Oh yes. For instance, in the North, collectivism is still more influential than individualism… And they have developed their own dialect. But in South Korea many people cannot talk without using some English, particularly American English, for example Korean people say “handy phone.” So in South Korea you see billboards in English. Even though they are written in Korean, they are pronounced as English. North Koreans and South Koreans will have difficult communication.
How should nations deal with the past? I’m talking about the Japanese colonization of Korea. That’s still a sore point…
Sure. A real and sincere apology from Japan. At least at a government level.
In terms of concepts, qualities, or ideals, what can Korean culture offer global culture that cannot be found in other cultures?
Can you describe that?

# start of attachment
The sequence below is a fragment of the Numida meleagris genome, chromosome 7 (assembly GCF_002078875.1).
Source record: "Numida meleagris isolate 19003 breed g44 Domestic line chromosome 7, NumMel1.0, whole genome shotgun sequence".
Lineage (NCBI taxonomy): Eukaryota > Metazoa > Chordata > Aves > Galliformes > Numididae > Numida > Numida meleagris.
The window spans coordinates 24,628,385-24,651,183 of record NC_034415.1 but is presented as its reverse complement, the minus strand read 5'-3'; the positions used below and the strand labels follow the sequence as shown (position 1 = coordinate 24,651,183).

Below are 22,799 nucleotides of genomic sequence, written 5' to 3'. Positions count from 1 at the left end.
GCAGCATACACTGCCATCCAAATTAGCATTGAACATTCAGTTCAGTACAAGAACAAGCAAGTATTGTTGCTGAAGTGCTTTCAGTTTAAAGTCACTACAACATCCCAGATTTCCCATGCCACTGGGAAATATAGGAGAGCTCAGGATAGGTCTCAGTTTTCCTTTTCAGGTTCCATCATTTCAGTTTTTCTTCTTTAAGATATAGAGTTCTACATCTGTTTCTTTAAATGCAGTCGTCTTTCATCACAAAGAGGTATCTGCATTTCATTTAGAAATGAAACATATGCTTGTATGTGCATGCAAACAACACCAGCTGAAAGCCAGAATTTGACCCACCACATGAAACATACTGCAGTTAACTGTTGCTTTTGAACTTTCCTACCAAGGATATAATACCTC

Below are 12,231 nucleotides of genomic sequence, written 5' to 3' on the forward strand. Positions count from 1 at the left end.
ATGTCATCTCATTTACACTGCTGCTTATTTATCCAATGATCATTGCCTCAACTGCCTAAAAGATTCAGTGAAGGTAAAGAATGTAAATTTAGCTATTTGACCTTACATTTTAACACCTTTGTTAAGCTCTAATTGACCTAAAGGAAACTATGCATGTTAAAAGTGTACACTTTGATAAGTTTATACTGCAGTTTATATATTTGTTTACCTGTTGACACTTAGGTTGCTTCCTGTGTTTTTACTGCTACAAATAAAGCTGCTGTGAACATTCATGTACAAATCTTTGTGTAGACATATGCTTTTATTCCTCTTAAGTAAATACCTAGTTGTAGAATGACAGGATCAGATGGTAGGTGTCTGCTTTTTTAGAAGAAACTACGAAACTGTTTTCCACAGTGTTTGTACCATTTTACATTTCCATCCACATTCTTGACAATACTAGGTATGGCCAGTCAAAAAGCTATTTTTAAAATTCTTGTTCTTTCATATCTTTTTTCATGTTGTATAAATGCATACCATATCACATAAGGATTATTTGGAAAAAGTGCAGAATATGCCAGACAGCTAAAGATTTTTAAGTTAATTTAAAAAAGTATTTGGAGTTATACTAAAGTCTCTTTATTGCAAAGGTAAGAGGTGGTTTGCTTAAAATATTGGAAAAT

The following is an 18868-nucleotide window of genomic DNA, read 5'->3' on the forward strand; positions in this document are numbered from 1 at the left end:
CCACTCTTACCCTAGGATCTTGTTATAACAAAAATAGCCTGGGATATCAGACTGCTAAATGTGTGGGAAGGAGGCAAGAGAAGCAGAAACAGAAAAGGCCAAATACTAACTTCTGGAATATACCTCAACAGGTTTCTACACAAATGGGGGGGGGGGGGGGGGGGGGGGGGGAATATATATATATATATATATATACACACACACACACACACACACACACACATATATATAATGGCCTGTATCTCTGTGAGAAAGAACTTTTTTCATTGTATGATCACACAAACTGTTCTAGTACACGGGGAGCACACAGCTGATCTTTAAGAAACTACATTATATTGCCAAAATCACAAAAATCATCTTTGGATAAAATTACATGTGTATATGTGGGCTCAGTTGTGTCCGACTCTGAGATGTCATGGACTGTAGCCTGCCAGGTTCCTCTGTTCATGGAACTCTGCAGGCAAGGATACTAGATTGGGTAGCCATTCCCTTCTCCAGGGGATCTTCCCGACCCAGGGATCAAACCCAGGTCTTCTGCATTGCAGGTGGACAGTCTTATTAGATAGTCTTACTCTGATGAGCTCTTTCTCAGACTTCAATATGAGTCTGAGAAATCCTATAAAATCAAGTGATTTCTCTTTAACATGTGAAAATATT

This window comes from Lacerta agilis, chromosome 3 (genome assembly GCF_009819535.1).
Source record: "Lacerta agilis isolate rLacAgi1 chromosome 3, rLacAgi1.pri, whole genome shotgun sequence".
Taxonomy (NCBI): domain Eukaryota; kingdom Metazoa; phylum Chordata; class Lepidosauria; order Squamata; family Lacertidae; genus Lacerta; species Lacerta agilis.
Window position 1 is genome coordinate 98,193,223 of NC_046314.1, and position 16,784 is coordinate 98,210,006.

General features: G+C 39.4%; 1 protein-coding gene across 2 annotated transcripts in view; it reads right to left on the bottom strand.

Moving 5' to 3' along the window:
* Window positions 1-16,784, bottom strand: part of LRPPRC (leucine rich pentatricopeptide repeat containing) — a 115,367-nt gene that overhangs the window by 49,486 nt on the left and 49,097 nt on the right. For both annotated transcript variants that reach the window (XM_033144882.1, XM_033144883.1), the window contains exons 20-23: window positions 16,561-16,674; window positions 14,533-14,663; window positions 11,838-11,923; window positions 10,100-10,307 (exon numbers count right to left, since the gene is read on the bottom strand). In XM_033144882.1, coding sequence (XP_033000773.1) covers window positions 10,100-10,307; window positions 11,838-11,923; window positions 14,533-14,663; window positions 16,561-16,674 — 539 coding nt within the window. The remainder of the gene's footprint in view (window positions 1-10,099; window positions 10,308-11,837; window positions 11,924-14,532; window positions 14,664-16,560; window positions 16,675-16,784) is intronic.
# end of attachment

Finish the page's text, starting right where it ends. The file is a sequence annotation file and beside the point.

I’m here in Korea alone, right? Why? For my children. You perhaps cannot understand. I love my wife very much, and my wife misses me very much. We always telephone and email, two or three times a day. I love living in Korea and teaching in Korea. I do not want to live in the U.S., so I have to be here and earn money. Our children are getting a good education there. That’s why we are separated. For the kids. And there are a lot of these kinds of families within Korea and the U.S.. So the sacrifice of Korean parents is unimaginable. Such family relationships have sacrifice and devotion. Education is very, very important in Korea. I taught my students in the U.S. about this child-parent relationship. I received everything from my parents, so I have to return something to them. That’s why I married — because when I was 33, when I left Korea to study in America my parents asked me to get married first, before going to America. I said to my parents, “I’m sorry, but I have to study first, and after finishing studying I will marry.” That is not filial. You see? Then when I was in America, my parents asked me again — and I decided, OK, I will do something for them. I’m the youngest son, and they are getting older. So, I thought I have to marry even though I do not want to. I met my wife in December, winter break; the engagement was made in March; and the wedding ceremony was held in May, our third meeting. Then later, all of my students in the U.S. would ask me, “Are you still married?” And I said, “Yes, I am, very harmoniously and very happily.” That is part of the Korean Confucianism. That is affection. Even though we are separated far apart, we can live together with affection, not love.